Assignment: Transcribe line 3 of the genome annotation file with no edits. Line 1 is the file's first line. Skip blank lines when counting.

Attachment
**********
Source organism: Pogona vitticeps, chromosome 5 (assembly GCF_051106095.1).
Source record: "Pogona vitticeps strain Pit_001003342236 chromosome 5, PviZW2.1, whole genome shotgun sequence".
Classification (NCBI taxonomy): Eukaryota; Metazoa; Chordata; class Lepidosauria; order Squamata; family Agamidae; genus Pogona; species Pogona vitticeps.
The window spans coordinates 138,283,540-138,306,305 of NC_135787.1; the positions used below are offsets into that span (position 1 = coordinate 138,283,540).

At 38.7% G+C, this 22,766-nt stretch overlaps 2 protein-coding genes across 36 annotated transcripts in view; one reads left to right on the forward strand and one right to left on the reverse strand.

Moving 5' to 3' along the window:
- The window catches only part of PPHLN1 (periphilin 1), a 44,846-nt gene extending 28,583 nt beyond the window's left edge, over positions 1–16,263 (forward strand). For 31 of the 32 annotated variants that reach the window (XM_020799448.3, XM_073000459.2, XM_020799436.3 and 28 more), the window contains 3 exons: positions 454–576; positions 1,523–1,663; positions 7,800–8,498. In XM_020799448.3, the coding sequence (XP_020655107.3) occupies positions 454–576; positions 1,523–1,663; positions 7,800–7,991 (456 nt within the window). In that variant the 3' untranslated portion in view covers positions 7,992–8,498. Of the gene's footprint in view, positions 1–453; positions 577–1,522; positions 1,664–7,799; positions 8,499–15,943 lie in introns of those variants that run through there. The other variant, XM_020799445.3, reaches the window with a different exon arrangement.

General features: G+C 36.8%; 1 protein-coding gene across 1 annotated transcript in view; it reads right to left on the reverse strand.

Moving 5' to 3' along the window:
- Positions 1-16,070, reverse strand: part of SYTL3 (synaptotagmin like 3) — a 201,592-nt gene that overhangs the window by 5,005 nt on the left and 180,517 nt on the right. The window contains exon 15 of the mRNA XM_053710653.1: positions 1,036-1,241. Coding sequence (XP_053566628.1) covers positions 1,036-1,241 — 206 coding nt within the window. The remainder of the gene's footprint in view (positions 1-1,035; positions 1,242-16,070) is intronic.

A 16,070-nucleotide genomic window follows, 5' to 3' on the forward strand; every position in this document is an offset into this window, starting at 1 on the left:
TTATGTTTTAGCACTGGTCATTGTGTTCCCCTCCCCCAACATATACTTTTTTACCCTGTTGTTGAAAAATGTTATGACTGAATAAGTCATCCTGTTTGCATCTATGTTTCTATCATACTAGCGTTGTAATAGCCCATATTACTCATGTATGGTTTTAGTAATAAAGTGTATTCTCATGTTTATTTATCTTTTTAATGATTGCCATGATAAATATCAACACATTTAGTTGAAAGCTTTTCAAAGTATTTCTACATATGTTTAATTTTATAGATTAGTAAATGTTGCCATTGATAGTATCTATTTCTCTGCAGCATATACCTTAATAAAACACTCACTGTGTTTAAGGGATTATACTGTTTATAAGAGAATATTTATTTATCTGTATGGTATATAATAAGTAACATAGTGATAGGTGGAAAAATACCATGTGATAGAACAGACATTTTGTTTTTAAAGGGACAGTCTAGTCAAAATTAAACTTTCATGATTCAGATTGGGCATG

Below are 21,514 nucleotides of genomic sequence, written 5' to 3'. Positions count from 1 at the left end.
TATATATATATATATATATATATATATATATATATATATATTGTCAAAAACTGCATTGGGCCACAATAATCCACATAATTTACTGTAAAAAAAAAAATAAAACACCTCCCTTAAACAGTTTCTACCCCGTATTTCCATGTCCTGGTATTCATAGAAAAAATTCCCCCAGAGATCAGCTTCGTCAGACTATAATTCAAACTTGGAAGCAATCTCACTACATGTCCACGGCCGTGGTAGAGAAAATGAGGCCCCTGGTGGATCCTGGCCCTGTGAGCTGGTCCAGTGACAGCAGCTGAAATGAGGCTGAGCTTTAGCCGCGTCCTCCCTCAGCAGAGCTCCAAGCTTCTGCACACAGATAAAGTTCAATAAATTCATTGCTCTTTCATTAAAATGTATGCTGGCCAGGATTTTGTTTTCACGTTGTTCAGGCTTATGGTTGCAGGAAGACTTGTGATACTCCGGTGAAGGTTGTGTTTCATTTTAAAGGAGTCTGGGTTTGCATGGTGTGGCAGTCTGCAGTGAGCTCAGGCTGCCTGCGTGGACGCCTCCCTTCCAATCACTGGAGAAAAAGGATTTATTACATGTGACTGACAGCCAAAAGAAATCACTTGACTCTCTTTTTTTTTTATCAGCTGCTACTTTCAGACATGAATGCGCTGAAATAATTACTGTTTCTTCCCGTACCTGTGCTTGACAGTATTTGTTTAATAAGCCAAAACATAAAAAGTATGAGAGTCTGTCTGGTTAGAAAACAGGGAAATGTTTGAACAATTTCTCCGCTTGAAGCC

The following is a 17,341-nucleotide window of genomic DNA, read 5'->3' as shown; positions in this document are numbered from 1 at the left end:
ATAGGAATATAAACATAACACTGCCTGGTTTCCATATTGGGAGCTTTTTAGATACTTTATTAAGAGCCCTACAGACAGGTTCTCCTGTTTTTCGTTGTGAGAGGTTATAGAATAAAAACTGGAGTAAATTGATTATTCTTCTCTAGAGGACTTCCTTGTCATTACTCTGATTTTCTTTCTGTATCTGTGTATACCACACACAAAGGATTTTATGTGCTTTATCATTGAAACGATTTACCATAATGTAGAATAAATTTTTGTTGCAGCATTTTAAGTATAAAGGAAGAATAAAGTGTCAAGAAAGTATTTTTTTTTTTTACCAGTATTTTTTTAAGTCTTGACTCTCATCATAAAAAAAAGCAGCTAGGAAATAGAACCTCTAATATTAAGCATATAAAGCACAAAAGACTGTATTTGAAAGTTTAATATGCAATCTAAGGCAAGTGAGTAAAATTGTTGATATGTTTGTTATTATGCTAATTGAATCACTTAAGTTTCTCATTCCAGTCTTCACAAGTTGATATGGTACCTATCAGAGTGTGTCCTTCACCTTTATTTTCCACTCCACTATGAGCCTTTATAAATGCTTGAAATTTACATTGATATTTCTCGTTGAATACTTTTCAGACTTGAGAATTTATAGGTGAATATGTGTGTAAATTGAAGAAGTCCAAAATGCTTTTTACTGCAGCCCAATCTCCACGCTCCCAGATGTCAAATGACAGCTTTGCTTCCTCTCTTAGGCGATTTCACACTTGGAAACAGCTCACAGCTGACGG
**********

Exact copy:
Classification (NCBI taxonomy): Eukaryota; Metazoa; Chordata; class Lepidosauria; order Squamata; family Agamidae; genus Pogona; species Pogona vitticeps.